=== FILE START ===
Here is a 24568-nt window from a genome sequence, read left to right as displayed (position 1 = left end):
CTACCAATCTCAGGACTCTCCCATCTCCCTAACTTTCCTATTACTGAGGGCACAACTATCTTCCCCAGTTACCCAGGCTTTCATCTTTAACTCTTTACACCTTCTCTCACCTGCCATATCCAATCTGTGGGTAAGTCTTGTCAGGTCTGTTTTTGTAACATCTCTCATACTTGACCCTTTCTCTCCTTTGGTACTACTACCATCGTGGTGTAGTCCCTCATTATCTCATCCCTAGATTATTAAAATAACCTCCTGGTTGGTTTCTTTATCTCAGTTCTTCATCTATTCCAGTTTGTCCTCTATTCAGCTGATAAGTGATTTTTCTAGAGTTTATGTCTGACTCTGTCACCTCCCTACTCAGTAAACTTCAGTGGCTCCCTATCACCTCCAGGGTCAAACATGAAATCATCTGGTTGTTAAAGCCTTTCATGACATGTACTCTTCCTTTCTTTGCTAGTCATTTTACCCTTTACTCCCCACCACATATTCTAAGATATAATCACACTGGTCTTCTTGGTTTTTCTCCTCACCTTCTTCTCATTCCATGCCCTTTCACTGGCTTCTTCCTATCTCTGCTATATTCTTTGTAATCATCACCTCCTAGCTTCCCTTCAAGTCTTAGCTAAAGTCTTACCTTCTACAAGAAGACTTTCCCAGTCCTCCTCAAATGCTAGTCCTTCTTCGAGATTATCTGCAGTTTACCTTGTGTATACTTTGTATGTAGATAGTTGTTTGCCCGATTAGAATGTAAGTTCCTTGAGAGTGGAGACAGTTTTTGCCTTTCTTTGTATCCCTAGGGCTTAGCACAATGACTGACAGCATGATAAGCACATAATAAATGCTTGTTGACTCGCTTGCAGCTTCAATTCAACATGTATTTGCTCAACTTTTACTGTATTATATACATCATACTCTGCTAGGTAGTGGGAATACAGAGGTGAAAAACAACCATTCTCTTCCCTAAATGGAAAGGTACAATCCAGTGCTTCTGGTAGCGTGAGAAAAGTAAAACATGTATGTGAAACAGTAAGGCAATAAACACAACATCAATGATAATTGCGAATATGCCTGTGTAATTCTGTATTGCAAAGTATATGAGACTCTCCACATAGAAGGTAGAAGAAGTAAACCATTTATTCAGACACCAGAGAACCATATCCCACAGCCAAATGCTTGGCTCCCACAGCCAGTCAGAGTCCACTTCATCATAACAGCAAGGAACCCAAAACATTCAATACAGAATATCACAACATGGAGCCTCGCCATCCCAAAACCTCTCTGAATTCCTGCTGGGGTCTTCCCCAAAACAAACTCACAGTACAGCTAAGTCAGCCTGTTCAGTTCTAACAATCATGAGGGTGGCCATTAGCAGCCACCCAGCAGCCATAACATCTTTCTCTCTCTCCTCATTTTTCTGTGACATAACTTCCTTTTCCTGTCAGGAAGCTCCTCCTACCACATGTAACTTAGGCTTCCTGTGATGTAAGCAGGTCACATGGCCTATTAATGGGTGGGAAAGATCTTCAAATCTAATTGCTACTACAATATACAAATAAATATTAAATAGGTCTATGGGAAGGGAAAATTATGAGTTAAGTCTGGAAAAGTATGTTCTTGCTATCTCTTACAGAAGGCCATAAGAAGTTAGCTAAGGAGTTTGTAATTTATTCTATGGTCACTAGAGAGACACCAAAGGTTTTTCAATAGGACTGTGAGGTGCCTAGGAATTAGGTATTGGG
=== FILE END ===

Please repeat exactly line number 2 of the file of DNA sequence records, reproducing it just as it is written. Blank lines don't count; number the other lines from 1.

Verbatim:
CTACCAATCTCAGGACTCTCCCATCTCCCTAACTTTCCTATTACTGAGGGCACAACTATCTTCCCCAGTTACCCAGGCTTTCATCTTTAACTCTTTACACCTTCTCTCACCTGCCATATCCAATCTGTGGGTAAGTCTTGTCAGGTCTGTTTTTGTAACATCTCTCATACTTGACCCTTTCTCTCCTTTGGTACTACTACCATCGTGGTGTAGTCCCTCATTATCTCATCCCTAGATTATTAAAATAACCTCCTGGTTGGTTTCTTTATCTCAGTTCTTCATCTATTCCAGTTTGTCCTCTATTCAGCTGATAAGTGATTTTTCTAGAGTTTATGTCTGACTCTGTCACCTCCCTACTCAGTAAACTTCAGTGGCTCCCTATCACCTCCAGGGTCAAACATGAAATCATCTGGTTGTTAAAGCCTTTCATGACATGTACTCTTCCTTTCTTTGCTAGTCATTTTACCCTTTACTCCCCACCACATATTCTAAGATATAATCACACTGGTCTTCTTGGTTTTTCTCCTCACCTTCTTCTCATTCCATGCCCTTTCACTGGCTTCTTCCTATCTCTGCTATATTCTTTGTAATCATCACCTCCTAGCTTCCCTTCAAGTCTTAGCTAAAGTCTTACCTTCTACAAGAAGACTTTCCCAGTCCTCCTCAAATGCTAGTCCTTCTTCGAGATTATCTGCAGTTTACCTTGTGTATACTTTGTATGTAGATAGTTGTTTGCCCGATTAGAATGTAAGTTCCTTGAGAGTGGAGACAGTTTTTGCCTTTCTTTGTATCCCTAGGGCTTAGCACAATGACTGACAGCATGATAAGCACATAATAAATGCTTGTTGACTCGCTTGCAGCTTCAATTCAACATGTATTTGCTCAACTTTTACTGTATTATATACATCATACTCTGCTAGGTAGTGGGAATACAGAGGTGAAAAACAACCATTCTCTTCCCTAAATGGAAAGGTACAATCCAGTGCTTCTGGTAGCGTGAGAAAAGTAAAACATGTATGTGAAACAGTAAGGCAATAAACACAACATCAATGATAATTGCGAATATGCCTGTGTAATTCTGTATTGCAAAGTATATGAGACTCTCCACATAGAAGGTAGAAGAAGTAAACCATTTATTCAGACACCAGAGAACCATATCCCACAGCCAAATGCTTGGCTCCCACAGCCAGTCAGAGTCCACTTCATCATAACAGCAAGGAACCCAAAACATTCAATACAGAATATCACAACATGGAGCCTCGCCATCCCAAAACCTCTCTGAATTCCTGCTGGGGTCTTCCCCAAAACAAACTCACAGTACAGCTAAGTCAGCCTGTTCAGTTCTAACAATCATGAGGGTGGCCATTAGCAGCCACCCAGCAGCCATAACATCTTTCTCTCTCTCCTCATTTTTCTGTGACATAACTTCCTTTTCCTGTCAGGAAGCTCCTCCTACCACATGTAACTTAGGCTTCCTGTGATGTAAGCAGGTCACATGGCCTATTAATGGGTGGGAAAGATCTTCAAATCTAATTGCTACTACAATATACAAATAAATATTAAATAGGTCTATGGGAAGGGAAAATTATGAGTTAAGTCTGGAAAAGTATGTTCTTGCTATCTCTTACAGAAGGCCATAAGAAGTTAGCTAAGGAGTTTGTAATTTATTCTATGGTCACTAGAGAGACACCAAAGGTTTTTCAATAGGACTGTGAGGTGCCTAGGAATTAGGTATTGGG